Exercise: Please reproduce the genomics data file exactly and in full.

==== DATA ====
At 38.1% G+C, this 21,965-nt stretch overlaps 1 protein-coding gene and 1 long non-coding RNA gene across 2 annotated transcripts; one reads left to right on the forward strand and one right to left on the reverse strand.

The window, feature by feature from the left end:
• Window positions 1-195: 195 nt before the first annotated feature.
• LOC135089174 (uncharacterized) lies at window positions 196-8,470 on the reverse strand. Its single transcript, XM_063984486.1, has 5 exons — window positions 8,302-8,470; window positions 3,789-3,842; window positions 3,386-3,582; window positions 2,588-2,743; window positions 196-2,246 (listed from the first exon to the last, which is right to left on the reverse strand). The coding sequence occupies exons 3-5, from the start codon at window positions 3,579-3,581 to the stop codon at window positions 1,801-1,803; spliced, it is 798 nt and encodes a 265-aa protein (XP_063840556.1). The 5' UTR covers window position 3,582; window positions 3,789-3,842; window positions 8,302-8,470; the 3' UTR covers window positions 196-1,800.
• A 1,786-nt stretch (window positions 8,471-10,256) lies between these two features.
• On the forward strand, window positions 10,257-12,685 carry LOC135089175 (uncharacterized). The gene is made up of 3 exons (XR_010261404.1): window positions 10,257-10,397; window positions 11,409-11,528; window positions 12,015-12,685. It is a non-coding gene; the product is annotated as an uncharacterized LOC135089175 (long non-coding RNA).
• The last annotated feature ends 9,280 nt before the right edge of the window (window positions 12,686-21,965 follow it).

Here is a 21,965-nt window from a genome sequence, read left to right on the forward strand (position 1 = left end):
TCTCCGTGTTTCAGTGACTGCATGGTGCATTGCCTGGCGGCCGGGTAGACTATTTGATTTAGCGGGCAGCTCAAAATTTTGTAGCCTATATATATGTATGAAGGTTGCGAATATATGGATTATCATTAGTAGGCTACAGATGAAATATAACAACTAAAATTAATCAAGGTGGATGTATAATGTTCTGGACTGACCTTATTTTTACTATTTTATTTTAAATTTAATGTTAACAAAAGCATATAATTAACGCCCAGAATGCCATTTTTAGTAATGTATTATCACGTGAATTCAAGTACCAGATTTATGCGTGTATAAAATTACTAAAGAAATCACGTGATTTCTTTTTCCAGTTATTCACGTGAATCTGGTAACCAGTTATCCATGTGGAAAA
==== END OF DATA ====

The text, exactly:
At 38.1% G+C, this 21,965-nt stretch overlaps 1 protein-coding gene and 1 long non-coding RNA gene across 2 annotated transcripts; one reads left to right on the forward strand and one right to left on the reverse strand.

The window, feature by feature from the left end:
• Window positions 1-195: 195 nt before the first annotated feature.
• LOC135089174 (uncharacterized) lies at window positions 196-8,470 on the reverse strand. Its single transcript, XM_063984486.1, has 5 exons — window positions 8,302-8,470; window positions 3,789-3,842; window positions 3,386-3,582; window positions 2,588-2,743; window positions 196-2,246 (listed from the first exon to the last, which is right to left on the reverse strand). The coding sequence occupies exons 3-5, from the start codon at window positions 3,579-3,581 to the stop codon at window positions 1,801-1,803; spliced, it is 798 nt and encodes a 265-aa protein (XP_063840556.1). The 5' UTR covers window position 3,582; window positions 3,789-3,842; window positions 8,302-8,470; the 3' UTR covers window positions 196-1,800.
• A 1,786-nt stretch (window positions 8,471-10,256) lies between these two features.
• On the forward strand, window positions 10,257-12,685 carry LOC135089175 (uncharacterized). The gene is made up of 3 exons (XR_010261404.1): window positions 10,257-10,397; window positions 11,409-11,528; window positions 12,015-12,685. It is a non-coding gene; the product is annotated as an uncharacterized LOC135089175 (long non-coding RNA).
• The last annotated feature ends 9,280 nt before the right edge of the window (window positions 12,686-21,965 follow it).

Here is a 21,965-nt window from a genome sequence, read left to right on the forward strand (position 1 = left end):
TCTCCGTGTTTCAGTGACTGCATGGTGCATTGCCTGGCGGCCGGGTAGACTATTTGATTTAGCGGGCAGCTCAAAATTTTGTAGCCTATATATATGTATGAAGGTTGCGAATATATGGATTATCATTAGTAGGCTACAGATGAAATATAACAACTAAAATTAATCAAGGTGGATGTATAATGTTCTGGACTGACCTTATTTTTACTATTTTATTTTAAATTTAATGTTAACAAAAGCATATAATTAACGCCCAGAATGCCATTTTTAGTAATGTATTATCACGTGAATTCAAGTACCAGATTTATGCGTGTATAAAATTACTAAAGAAATCACGTGATTTCTTTTTCCAGTTATTCACGTGAATCTGGTAACCAGTTATCCATGTGGAAAA